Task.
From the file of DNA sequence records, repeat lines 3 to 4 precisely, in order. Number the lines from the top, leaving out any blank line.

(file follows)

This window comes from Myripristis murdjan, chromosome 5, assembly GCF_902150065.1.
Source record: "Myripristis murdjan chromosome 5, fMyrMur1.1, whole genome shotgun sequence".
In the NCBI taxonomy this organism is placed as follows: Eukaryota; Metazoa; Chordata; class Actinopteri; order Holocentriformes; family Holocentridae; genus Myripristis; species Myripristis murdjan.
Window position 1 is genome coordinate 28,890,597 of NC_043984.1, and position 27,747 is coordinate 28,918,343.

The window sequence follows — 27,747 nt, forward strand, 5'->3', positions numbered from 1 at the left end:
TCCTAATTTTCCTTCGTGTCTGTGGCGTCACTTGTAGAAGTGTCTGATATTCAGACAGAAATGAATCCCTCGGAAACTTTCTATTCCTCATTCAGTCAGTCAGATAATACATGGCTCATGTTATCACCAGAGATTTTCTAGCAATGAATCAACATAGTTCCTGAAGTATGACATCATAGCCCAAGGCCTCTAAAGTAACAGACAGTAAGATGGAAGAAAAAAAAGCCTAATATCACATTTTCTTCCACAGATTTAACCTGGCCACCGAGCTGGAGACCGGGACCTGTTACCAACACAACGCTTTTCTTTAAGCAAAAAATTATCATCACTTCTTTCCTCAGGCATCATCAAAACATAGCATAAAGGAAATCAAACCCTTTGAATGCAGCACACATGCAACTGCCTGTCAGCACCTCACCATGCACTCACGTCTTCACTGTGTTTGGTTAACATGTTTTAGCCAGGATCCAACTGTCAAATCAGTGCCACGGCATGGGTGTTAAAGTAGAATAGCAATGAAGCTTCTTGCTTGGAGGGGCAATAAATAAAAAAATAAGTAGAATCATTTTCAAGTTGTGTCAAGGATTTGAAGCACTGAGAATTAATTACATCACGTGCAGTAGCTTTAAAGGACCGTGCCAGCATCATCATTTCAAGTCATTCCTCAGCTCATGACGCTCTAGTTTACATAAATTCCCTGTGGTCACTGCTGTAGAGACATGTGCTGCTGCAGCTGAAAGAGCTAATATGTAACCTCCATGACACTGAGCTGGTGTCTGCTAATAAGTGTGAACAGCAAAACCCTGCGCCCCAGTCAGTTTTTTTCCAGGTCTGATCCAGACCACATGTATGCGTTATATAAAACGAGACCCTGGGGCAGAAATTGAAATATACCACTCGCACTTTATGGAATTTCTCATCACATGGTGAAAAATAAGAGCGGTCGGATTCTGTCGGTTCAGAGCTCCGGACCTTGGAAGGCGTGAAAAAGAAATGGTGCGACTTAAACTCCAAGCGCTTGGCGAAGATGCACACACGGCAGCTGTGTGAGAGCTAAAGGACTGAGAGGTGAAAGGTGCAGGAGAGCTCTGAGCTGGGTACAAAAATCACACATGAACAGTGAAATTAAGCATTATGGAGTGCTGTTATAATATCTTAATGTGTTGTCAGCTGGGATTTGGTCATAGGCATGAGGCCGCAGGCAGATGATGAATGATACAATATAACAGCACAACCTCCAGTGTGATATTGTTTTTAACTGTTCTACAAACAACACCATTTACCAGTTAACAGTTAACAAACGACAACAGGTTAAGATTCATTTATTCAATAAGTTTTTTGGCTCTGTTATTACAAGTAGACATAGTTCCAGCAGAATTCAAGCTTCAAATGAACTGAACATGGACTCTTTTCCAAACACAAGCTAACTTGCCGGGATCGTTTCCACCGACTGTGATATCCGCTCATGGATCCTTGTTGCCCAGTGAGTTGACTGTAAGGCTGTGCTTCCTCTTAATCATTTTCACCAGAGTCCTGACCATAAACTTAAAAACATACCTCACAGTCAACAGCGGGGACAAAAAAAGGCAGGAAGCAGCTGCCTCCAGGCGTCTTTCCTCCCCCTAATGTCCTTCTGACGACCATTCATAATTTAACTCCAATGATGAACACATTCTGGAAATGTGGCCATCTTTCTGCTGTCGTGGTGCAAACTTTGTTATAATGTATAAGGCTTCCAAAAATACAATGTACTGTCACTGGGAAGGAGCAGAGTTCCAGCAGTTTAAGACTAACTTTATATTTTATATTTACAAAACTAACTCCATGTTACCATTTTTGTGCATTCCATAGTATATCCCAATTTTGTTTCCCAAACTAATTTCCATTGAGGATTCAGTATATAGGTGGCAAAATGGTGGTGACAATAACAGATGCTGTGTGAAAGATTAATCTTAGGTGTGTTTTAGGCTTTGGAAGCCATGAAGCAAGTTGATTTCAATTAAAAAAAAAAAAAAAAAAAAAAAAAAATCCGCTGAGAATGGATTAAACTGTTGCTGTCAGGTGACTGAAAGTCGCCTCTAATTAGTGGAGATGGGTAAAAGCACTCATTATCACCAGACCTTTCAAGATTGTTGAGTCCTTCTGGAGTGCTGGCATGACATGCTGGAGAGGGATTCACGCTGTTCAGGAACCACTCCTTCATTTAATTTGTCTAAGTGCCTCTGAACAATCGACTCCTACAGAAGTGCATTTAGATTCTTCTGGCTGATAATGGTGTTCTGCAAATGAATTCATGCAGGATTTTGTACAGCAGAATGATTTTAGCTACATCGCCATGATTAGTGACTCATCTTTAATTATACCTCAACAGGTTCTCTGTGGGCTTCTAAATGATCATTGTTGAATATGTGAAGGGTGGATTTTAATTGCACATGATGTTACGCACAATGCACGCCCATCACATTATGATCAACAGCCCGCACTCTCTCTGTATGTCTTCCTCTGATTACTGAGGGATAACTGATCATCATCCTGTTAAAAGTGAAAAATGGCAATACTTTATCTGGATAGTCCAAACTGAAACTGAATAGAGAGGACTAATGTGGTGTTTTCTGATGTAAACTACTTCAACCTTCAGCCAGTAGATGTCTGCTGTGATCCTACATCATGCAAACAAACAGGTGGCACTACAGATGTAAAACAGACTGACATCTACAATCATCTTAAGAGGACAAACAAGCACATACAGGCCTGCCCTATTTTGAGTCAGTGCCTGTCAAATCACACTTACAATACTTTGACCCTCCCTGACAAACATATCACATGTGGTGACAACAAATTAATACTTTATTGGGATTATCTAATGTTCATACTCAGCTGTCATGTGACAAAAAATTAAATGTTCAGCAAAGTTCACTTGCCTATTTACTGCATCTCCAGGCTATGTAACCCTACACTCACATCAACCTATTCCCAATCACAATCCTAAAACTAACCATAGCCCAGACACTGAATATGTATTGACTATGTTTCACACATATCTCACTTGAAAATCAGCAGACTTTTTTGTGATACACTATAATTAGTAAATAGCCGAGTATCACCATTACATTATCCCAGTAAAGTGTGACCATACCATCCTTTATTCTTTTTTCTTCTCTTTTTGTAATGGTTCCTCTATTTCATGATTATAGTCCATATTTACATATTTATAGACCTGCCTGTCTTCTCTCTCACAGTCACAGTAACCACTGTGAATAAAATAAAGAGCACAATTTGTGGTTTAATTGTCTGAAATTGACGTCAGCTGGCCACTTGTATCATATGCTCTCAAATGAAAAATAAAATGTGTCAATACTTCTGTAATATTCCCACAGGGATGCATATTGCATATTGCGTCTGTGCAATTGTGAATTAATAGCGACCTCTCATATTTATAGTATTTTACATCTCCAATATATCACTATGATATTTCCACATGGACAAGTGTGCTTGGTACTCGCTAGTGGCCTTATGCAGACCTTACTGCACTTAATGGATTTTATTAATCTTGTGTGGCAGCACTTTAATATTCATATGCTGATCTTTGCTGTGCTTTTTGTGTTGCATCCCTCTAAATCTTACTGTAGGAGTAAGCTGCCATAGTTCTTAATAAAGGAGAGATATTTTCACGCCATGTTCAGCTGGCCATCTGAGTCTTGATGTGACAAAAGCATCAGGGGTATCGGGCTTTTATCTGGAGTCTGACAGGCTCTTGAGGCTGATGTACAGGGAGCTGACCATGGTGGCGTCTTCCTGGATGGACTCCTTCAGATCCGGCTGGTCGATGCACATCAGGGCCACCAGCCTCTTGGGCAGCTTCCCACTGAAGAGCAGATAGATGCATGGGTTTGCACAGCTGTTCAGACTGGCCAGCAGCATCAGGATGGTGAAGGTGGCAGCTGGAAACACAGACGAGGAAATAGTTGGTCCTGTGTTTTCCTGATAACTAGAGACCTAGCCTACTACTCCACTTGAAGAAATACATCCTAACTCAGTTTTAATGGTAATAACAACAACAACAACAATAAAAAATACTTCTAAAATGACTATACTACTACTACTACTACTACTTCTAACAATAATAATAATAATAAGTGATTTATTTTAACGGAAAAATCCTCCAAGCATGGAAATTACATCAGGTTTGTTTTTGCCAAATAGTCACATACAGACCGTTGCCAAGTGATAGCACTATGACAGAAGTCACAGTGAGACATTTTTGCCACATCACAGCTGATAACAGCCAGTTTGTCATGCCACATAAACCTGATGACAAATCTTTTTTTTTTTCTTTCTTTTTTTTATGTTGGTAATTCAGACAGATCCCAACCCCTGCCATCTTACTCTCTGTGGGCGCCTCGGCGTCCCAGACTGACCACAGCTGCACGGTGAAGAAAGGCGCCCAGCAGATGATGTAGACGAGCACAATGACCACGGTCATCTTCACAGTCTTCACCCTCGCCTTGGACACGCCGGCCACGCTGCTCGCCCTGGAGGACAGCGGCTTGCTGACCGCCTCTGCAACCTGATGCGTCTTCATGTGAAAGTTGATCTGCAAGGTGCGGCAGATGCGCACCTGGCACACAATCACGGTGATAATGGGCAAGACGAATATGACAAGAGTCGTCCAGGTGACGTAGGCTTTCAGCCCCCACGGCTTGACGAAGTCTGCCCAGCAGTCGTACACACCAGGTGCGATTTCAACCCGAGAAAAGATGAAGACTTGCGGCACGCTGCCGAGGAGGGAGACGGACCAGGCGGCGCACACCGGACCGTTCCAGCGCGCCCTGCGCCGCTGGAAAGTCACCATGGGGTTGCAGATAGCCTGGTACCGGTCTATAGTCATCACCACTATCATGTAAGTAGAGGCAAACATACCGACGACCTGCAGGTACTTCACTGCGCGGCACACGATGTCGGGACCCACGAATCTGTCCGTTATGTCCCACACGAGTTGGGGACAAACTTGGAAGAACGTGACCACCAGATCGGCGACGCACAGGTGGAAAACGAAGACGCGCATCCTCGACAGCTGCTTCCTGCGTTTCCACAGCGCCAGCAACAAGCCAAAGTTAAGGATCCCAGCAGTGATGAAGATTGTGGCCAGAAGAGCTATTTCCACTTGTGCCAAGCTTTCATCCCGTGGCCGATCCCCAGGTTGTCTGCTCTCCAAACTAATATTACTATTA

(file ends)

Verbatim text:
In the NCBI taxonomy this organism is placed as follows: Eukaryota; Metazoa; Chordata; class Actinopteri; order Holocentriformes; family Holocentridae; genus Myripristis; species Myripristis murdjan.
Window position 1 is genome coordinate 28,890,597 of NC_043984.1, and position 27,747 is coordinate 28,918,343.